How the iPad Pro and Apple Pencil Have Changed My Writing Workflow

I became a freelancer back in 1996 to work as a French-English translator. I translated lots of documents, generally working with a printout of the original document on a stand next to my display, and typing my translation on my computer. After finishing draft translations, it was time to edit my documents. To do this, I would generally print them out, sit in a comfortable chair, and read through them making changes with a pencil. You quickly learn that there is a big difference between reading a document on the screen and on paper; when doing the latter, you see lots of mistakes that you gloss over on screen, and you think of different formulations. That process of composing and editing in different contexts allows you to see your work in a different way.

For many years, as a freelance writer, I mostly worked on screen. Occasionally, I would print out articles and edit them on paper, but I have reached a stage where I have enough experience to be able to do all my work on screen. However, that process of editing in a different context can make a difference in my work.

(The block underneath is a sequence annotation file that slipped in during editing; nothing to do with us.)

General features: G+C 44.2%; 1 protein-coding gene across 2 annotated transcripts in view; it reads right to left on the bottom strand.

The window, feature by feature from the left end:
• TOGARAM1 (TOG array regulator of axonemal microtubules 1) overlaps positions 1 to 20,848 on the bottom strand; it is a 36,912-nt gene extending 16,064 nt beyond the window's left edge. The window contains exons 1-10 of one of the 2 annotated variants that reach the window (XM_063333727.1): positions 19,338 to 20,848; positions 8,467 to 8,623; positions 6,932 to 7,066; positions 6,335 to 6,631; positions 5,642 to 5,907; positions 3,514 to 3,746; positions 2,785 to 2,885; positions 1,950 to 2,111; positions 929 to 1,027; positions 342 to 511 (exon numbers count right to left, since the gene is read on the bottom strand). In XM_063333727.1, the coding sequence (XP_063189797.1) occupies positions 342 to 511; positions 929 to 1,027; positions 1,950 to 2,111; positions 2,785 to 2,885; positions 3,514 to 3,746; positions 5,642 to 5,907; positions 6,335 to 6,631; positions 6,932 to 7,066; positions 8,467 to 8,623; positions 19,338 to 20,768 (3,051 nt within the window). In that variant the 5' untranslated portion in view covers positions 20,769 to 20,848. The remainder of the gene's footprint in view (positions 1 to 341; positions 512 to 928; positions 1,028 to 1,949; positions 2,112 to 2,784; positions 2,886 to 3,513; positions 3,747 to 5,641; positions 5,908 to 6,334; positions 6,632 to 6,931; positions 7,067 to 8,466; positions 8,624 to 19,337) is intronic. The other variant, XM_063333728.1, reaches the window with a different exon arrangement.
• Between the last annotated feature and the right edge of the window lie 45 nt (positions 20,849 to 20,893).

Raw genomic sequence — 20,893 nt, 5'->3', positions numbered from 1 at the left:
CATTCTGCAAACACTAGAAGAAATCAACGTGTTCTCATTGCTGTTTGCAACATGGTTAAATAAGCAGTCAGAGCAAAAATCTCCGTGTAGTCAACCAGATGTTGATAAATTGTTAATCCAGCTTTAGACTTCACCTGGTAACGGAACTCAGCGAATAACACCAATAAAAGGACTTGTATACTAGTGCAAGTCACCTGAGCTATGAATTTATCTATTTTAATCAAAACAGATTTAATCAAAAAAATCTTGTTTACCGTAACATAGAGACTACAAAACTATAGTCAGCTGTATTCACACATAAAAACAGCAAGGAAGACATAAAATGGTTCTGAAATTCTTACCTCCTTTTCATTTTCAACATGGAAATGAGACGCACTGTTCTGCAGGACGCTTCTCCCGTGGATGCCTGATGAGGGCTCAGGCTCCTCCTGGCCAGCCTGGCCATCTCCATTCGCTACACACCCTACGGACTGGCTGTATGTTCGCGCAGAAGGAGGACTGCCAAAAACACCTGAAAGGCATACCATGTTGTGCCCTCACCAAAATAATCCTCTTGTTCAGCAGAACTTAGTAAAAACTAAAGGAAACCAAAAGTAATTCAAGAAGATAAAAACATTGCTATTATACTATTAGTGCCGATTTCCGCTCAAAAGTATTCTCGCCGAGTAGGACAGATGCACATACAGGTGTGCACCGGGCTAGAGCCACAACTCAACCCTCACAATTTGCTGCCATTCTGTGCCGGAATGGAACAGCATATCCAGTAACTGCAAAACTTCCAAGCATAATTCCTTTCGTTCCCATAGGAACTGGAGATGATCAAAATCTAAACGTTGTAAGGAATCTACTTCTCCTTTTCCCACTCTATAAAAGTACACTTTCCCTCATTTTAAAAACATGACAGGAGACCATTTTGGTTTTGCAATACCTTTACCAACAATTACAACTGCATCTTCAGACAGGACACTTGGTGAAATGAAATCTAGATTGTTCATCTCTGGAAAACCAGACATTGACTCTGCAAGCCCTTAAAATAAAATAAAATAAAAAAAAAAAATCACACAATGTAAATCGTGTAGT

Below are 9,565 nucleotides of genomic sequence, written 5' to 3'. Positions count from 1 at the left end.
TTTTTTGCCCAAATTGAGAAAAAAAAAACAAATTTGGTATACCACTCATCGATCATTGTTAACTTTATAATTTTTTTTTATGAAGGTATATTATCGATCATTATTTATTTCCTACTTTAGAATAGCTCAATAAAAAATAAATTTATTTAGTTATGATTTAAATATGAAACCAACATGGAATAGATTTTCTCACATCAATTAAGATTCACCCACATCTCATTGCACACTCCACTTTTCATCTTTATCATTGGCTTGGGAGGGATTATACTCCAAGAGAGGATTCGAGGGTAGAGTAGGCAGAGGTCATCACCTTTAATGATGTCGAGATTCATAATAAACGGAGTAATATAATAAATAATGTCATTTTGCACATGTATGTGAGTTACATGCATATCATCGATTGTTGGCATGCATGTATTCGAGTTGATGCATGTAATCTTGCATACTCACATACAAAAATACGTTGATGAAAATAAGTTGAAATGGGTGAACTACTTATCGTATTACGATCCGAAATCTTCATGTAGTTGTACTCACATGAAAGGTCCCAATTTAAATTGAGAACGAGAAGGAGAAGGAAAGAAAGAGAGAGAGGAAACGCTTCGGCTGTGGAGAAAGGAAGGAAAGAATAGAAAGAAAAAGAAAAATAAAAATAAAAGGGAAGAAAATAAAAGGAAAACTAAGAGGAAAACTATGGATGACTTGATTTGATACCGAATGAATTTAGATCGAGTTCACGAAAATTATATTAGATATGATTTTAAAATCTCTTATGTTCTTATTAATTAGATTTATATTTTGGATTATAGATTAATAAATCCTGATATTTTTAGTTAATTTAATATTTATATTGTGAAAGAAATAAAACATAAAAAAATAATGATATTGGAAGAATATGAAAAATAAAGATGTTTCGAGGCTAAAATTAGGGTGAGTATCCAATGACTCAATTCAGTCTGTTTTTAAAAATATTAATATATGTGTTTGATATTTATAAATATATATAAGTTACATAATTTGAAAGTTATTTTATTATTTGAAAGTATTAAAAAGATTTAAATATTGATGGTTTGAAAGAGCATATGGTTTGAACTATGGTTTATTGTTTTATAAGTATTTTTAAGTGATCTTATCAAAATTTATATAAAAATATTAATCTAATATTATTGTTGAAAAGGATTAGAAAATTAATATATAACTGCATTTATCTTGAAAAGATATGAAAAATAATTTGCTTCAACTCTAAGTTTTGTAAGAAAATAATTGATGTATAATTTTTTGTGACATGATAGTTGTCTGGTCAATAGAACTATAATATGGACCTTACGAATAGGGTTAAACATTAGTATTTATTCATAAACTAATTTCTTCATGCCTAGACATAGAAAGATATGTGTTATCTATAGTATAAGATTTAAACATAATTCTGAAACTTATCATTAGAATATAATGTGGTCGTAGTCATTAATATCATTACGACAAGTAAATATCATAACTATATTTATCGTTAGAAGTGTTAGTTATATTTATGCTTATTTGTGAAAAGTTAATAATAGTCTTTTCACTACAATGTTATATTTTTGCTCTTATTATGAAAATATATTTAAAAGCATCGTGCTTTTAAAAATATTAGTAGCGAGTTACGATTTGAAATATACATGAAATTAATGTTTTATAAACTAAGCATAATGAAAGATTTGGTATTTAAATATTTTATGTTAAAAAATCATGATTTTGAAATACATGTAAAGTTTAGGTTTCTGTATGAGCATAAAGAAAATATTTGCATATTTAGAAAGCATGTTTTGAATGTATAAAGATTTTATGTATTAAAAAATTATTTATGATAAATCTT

A few weeks ago, I bought a new 11-inch iPad Pro and an Apple Pencil. My goal was to attempt to re-create this writing/editing process using the iPad for the second step. I have found that the combination of the iPad and Apple Pencil allows me to edit in a different context. These two devices together function as a sort of analog/digital hybrid; I get the advantages of working on a digital device and manipulating text more efficiently, together with the analog feel of the Apple Pencil, which I use to select and edit text. I had tried doing this in the past with the iPad‘s touch interface, but text selection on iOS is so abysmal that it was too frustrating. The pencil, however, makes this process much smoother.

In addition, I have found that it is actually quite agreeable to control the iPad using the Apple Pencil. Not when I need to type a lot, but even when I do the New York Times crossword puzzle, working with the pencil is much more relaxing than using my fingers.

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